HIS THANKSGIVING MEAL IS LIKE HIS BROTHER'S . . Joe McCain sits inside bamboo cage in Los Angeles
Thanksgiving Stirs Wrath of Redskins
By THE ASSOCIATED PRESS
Following the tradition amassed over three and a-half centuries, millions of Americans celebrated Thanksgiving Day with family gatherings, football games and parades.
Some Indians, however, protesting alleged injustice to their people, chose instead to demonstrate or fast, celebrating what they called a national day of mourning.
At Plymouth, Mass., where the Pilgrims landed 350 years ago, there was a recreation of a colonial feast with venison, eel and turkey reminiscent of the first Thanksgiving in 1621 when the settlers celebrated a year of survival in the New World.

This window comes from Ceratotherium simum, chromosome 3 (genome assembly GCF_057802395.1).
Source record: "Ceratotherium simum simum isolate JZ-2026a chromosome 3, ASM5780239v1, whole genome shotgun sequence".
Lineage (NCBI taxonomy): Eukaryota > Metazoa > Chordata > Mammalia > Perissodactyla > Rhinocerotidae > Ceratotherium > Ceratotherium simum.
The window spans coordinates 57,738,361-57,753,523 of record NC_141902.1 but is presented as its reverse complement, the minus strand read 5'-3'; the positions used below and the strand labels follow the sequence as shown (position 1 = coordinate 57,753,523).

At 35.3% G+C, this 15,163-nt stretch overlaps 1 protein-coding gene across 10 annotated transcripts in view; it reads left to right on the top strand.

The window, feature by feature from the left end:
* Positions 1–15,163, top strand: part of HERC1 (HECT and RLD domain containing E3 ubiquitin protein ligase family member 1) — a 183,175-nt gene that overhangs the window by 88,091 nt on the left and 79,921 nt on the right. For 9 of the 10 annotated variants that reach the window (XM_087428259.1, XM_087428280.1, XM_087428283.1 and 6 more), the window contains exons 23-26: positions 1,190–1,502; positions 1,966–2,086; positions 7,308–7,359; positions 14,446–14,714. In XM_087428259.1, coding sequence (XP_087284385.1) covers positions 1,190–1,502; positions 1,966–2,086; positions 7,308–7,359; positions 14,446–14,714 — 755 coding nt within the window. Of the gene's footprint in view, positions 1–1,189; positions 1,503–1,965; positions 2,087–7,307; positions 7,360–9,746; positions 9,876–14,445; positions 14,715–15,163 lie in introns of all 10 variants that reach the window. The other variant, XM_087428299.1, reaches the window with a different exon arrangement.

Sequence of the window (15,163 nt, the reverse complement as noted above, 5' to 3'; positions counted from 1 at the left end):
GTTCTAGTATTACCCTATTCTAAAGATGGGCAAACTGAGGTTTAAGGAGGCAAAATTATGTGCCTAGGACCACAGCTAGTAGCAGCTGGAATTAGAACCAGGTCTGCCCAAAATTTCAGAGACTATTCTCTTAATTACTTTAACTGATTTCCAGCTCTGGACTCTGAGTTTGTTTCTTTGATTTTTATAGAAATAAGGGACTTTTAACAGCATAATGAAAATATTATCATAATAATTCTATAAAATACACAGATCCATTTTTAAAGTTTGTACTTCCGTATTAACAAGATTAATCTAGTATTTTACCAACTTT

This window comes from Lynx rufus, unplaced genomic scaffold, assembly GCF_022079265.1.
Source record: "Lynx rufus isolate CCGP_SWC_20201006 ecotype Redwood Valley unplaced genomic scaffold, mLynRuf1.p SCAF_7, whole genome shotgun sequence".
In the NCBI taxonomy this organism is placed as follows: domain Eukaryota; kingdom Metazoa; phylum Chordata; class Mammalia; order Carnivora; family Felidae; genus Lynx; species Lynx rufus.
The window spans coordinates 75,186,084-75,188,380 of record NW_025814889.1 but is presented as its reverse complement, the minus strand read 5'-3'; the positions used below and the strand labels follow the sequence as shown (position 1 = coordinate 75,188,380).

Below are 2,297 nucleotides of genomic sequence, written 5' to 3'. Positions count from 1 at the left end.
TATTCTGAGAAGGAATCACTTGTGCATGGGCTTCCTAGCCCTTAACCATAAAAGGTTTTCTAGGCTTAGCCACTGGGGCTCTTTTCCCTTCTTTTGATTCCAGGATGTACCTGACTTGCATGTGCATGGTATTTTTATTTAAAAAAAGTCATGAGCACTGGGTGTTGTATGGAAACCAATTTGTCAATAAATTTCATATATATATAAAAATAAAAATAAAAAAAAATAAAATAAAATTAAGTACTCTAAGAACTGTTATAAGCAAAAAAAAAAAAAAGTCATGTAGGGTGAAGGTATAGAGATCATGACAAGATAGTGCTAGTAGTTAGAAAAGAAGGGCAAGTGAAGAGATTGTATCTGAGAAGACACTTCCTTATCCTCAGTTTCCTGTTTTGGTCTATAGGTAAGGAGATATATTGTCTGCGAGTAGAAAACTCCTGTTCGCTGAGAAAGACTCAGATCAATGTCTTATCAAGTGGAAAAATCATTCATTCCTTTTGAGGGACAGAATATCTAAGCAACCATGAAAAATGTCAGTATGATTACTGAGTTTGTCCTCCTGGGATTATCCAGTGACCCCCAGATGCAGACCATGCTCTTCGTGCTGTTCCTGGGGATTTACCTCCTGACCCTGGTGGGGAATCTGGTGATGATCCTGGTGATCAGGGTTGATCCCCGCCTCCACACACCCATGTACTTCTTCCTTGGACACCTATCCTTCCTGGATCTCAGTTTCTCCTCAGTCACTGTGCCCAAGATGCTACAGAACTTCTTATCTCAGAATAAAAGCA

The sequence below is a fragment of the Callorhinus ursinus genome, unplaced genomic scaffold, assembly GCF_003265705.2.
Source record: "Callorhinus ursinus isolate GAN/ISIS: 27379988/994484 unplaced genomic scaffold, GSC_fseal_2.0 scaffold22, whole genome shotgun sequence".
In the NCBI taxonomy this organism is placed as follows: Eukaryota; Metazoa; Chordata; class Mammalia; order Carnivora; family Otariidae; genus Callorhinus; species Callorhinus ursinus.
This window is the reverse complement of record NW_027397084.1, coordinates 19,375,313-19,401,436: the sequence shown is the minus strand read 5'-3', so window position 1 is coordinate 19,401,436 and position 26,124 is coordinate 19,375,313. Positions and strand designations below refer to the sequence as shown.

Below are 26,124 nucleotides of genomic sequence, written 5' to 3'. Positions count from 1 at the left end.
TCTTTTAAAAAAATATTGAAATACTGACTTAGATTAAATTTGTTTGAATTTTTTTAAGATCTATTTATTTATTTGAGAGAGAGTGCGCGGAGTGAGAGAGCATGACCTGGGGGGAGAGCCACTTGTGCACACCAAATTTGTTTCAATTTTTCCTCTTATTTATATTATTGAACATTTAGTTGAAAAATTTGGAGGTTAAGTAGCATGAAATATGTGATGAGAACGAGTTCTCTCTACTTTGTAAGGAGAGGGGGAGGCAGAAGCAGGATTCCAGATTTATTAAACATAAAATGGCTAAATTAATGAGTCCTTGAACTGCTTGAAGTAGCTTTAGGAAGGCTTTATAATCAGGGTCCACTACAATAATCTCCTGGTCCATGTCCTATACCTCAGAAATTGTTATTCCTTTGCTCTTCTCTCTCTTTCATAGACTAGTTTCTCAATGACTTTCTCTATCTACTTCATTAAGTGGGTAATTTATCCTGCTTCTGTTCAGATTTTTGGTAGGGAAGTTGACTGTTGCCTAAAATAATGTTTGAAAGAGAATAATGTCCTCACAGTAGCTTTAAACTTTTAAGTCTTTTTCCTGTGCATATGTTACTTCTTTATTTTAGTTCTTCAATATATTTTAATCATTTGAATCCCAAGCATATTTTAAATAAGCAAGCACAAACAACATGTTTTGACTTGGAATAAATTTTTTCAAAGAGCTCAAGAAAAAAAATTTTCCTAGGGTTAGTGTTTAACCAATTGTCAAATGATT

About 150 Indians were on hand for the occasion, but unlike their ancestors, who joined in the feasting, they came to
A group of about 25 Indians, some wearing headdresses, shouted and cavorted aboard a reolica of the Mayflower, the ship that brought the Pilgrims
Witnesses said some of the Indians climbed the ship’s rigging and tore down two 17th century British flags. The Indians left peacefully when police were
called for assistance
The Indians demanded the return of lands In Connecticut and
Massachusetts and the teaching of Indian studies in the schools.
On Alcatraz Island off the roast of California, about 90 Indians spent the day fasting.
Lanada Means, an Indian leader said, “Thanksgiving Day has been exploited for | years.. .This Thanksgiving, In
dians are celebrating a national day of mourning.”
She said the Indians gave to the white people “and they have taken from us. They’ve killed us and taken our land. We can no longer go on and feast and eat with them.”
The Indians took over the former prison island just over a year ago, claiming it as their land under an old treaty.WEATHER
S. DEPARTMENT OF COMMERCE